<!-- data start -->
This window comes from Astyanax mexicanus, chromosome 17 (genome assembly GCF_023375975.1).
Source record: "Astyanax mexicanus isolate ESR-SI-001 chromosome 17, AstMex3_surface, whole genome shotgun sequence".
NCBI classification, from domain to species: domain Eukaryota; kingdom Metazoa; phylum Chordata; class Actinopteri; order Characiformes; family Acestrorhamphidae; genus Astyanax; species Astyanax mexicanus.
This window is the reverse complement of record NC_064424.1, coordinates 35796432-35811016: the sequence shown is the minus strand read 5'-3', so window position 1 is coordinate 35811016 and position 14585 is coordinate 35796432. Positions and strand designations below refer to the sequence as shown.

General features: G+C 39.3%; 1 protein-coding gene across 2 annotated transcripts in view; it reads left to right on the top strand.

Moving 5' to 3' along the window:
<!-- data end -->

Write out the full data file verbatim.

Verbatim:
This window comes from Astyanax mexicanus, chromosome 17 (genome assembly GCF_023375975.1).
Source record: "Astyanax mexicanus isolate ESR-SI-001 chromosome 17, AstMex3_surface, whole genome shotgun sequence".
NCBI classification, from domain to species: domain Eukaryota; kingdom Metazoa; phylum Chordata; class Actinopteri; order Characiformes; family Acestrorhamphidae; genus Astyanax; species Astyanax mexicanus.
This window is the reverse complement of record NC_064424.1, coordinates 35796432-35811016: the sequence shown is the minus strand read 5'-3', so window position 1 is coordinate 35811016 and position 14585 is coordinate 35796432. Positions and strand designations below refer to the sequence as shown.

General features: G+C 39.3%; 1 protein-coding gene across 2 annotated transcripts in view; it reads left to right on the top strand.

Moving 5' to 3' along the window: